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  1. #1
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    Decisions, decisions...

    Just curious as to what some of your opinions might be here:

    I am 30 right now. I have a well paying job($50k/year), that is ok. Not great, but not bad. Full benefits come with the job. No car payments(though I do outright own a few, going to sell some of them), and single. My only real obligation is rent, at $1000/month. Going to knock that down a bit, as a friend is going to move in as a roommate soon.

    In '99, I joined the Army for 6 years and got the $40k GI Bill+Army college fund. So far, I've used up about 12 months worth of that money. If I don't finish using it by 2015, it goes away. I have, for the most part, a full year of college completed.

    If I continue to go to school part time and work at my current job, I'll finish a degree within 6-10 years. If I quit my job and go to school full time, I can finish my degree in 3-3.5 years.

    More math: I currently am on the standard GI Bill, and get $975/month for half time. Double that for full time, and I am looking at $1950 per month, as long as I am in school(tax free money). If I did my homework correctly, that's a $600/month kicker from my ACF. I can convert the GI Bill to the post 9/11 bill, which changes it to the following: Tuition is paid directly to the school, and the gov't pays me a housing allowance($1458) plus my kicker each month I am in school($2058 total).

    I am thinking of quitting my current job, going post 9/11 GI bill, and going to school full time. It seems as though I shouldn't have a problem covering expenses every month I am in school with my GI bill money. I can ride my bicycle to the lightrail, and take the lightrail to school(which is what I do now anyways). So I wouldn't have a need to spend any money on gas for a car(one could argue I don't need to now, but I do spend $ on gas to get to work). My main concern is the summer months, as I would lose my income during those months. I would either need enough savings, or get a summer job.

    I am also considering joining the national guard, for the extra ~$300/month bonus for doing 1 weekend.

    Would I be a fool to not take the time to go to school full time? Is there anything I might be missing in my equation here? It seems to me, that quitting work and going to school full time would be the best option for the long term.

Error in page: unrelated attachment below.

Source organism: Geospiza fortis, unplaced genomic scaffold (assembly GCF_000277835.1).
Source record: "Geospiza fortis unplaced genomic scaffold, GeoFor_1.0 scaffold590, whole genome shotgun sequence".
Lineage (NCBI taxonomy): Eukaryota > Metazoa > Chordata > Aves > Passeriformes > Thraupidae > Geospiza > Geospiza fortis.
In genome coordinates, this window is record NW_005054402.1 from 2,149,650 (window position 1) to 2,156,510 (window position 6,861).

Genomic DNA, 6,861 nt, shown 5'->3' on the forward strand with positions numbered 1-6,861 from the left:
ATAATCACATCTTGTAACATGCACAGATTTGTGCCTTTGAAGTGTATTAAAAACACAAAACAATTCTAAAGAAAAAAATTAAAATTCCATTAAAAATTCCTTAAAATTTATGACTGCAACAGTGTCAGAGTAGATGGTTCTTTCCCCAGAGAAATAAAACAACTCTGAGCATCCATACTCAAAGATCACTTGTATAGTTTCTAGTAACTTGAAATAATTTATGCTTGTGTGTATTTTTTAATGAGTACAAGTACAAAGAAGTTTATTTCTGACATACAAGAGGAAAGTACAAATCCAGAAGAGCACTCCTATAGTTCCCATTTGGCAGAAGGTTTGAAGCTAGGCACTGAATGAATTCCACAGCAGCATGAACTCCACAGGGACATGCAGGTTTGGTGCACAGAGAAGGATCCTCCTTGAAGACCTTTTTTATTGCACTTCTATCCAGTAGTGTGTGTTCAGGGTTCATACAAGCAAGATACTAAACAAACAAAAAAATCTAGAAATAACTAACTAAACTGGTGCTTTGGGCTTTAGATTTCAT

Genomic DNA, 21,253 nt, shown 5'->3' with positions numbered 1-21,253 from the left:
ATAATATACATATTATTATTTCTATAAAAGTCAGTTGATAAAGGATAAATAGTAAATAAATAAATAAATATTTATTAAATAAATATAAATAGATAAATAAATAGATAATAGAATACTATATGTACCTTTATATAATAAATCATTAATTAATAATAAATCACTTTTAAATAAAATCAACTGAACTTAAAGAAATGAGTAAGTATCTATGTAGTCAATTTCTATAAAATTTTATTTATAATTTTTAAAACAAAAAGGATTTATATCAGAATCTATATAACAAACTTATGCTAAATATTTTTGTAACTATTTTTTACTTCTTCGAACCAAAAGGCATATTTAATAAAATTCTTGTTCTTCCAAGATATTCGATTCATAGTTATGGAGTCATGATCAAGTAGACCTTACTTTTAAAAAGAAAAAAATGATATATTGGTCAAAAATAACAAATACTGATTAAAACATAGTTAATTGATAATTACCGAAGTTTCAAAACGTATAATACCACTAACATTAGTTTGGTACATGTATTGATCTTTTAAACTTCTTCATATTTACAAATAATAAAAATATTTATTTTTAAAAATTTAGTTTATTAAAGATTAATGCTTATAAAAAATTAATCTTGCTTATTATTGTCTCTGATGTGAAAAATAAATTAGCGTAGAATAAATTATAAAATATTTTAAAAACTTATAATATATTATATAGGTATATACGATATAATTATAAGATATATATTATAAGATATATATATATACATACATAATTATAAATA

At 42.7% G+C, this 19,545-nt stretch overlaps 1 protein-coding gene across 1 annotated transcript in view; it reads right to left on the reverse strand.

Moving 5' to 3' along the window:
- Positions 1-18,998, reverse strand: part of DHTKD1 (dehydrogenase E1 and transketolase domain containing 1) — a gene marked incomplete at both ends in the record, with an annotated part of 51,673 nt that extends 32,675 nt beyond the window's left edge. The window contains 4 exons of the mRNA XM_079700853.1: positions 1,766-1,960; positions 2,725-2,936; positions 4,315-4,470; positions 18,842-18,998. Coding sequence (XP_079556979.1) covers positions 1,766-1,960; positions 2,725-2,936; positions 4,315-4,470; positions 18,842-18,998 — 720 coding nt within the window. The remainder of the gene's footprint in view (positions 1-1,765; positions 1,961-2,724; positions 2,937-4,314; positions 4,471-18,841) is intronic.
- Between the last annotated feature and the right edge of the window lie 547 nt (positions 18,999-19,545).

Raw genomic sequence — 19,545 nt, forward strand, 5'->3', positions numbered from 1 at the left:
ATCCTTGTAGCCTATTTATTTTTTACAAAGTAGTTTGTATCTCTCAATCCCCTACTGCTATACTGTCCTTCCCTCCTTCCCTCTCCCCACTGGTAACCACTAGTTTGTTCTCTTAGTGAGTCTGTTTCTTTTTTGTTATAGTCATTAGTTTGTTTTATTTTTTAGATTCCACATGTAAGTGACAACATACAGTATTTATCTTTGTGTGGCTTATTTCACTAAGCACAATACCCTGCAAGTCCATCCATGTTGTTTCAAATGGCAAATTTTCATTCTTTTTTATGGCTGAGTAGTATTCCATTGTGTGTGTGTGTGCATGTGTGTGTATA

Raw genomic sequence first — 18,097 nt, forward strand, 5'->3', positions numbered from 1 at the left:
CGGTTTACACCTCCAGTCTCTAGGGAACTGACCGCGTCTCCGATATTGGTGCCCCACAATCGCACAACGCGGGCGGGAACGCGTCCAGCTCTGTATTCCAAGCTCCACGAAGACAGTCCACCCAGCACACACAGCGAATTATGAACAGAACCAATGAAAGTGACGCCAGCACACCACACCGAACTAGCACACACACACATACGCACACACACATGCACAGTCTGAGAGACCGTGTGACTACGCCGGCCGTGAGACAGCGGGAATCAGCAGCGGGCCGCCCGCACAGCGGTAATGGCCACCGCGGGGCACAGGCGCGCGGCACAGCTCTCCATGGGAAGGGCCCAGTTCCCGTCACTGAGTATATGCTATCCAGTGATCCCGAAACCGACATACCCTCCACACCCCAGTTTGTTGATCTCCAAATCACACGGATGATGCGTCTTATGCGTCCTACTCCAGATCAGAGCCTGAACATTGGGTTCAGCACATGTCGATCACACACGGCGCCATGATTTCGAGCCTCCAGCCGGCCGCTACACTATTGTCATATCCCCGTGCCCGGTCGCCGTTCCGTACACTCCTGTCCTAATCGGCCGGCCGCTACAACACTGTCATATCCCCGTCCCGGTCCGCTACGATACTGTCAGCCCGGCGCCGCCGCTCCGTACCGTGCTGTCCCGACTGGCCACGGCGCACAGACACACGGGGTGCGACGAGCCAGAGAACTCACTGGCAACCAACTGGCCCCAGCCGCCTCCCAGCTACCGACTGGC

2. #2
    Senior Member Snicklefritz's Avatar
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    Do you think your employer would be open to you working part-time while you go to school? If you work at 50% time, how long would it take you to finish your degree?
    Some employers have programs that make it easier for people to combine work and school. However, in this economy things may have changed. I'd look into that before making any decisions. That said, if you are projecting it would take 6-10 years for you to finish your degree while working full time, I'd opt for quitting and going to school full time. Depending on what area you are going into, a lot can change in that time frame. For example, if you were getting a degree in science or engineering technology can change so quickly that you would need different skill sets. If you are going for something like accounting then that's a different matter.
    Still, I think getting it over with quickly is good, but do check if your employer has any special programs that might help you. Could you work for them part-time while you go to school full time in addition to all these other GI things you get?
    Last edited by Snicklefritz; 04-24-10 at 09:34 AM.

  3. #3
    Senior Member JonnyHK's Avatar
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    Do the study - take the money!

    I also agree with Snicklefritz that you might be able to work it somehow to be part time etc.

  4. #4
    Caustic Soccer Mom apclassic9's Avatar
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    new rules out there, my friend! I do believe that you can use up all your "old" GI Bill eliigibilty, and then start in on the "post 911" benefits - hopefully your quoted amount for living expenses are for the school you attend? The monthly living allowances are different in different locations!

    You should check out your eligibility status on the "my gi bill" web site to make sure - I don't know how they treat kickers, or if they exist under the post 911 benefits, so factor that into your decision. Once you switch, though, your CANNOT revert. One BIG bonus, though, under the new bill - 7 credits = FULL TIME BENEFIT, so you might plan to keep your job and just take 7 credits for the best of both worlds? Make an appointment with your school's VA coordinator, and if they cannot answer all your questions, go on-line WHILE YOU ARE WITH THE COORDINATOR to submit the unanswered questions. The VA is still in the process of training on the new benefits, so there are many unanswered questions out there.

    Regardless of what you decide to do: new benefits are transferrable to a spouse or eligible children (check web site), so if you have family members who might qualify in the future for your unused benefits, you might want to use up your regular benefits (non-transferrable) and then switch to new benefits for at least your last semester, and transfer any remaining unused benfits over.